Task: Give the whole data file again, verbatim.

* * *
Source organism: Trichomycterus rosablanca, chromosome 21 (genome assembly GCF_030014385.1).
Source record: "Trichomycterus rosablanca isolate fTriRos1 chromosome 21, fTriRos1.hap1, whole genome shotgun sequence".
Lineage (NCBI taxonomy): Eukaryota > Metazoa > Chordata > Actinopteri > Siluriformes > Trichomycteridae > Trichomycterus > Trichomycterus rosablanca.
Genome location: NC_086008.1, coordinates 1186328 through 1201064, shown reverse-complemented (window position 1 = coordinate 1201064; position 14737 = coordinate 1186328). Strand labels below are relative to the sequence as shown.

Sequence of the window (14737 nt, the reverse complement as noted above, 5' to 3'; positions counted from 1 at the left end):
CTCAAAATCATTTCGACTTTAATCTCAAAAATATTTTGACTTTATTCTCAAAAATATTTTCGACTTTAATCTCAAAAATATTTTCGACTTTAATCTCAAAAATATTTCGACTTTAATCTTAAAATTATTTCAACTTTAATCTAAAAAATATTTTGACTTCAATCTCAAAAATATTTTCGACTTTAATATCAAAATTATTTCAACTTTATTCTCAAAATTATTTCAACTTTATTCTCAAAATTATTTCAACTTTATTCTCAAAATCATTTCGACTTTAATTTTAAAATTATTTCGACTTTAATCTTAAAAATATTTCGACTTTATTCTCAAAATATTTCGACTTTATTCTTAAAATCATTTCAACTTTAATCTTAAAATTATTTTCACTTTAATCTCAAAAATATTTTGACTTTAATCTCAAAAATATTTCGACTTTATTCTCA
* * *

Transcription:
Source organism: Trichomycterus rosablanca, chromosome 21 (genome assembly GCF_030014385.1).
Source record: "Trichomycterus rosablanca isolate fTriRos1 chromosome 21, fTriRos1.hap1, whole genome shotgun sequence".
Lineage (NCBI taxonomy): Eukaryota > Metazoa > Chordata > Actinopteri > Siluriformes > Trichomycteridae > Trichomycterus > Trichomycterus rosablanca.
Genome location: NC_086008.1, coordinates 1186328 through 1201064, shown reverse-complemented (window position 1 = coordinate 1201064; position 14737 = coordinate 1186328). Strand labels below are relative to the sequence as shown.

Sequence of the window (14737 nt, the reverse complement as noted above, 5' to 3'; positions counted from 1 at the left end):
CTCAAAATCATTTCGACTTTAATCTCAAAAATATTTTGACTTTATTCTCAAAAATATTTTCGACTTTAATCTCAAAAATATTTTCGACTTTAATCTCAAAAATATTTCGACTTTAATCTTAAAATTATTTCAACTTTAATCTAAAAAATATTTTGACTTCAATCTCAAAAATATTTTCGACTTTAATATCAAAATTATTTCAACTTTATTCTCAAAATTATTTCAACTTTATTCTCAAAATTATTTCAACTTTATTCTCAAAATCATTTCGACTTTAATTTTAAAATTATTTCGACTTTAATCTTAAAAATATTTCGACTTTATTCTCAAAATATTTCGACTTTATTCTTAAAATCATTTCAACTTTAATCTTAAAATTATTTTCACTTTAATCTCAAAAATATTTTGACTTTAATCTCAAAAATATTTCGACTTTATTCTCA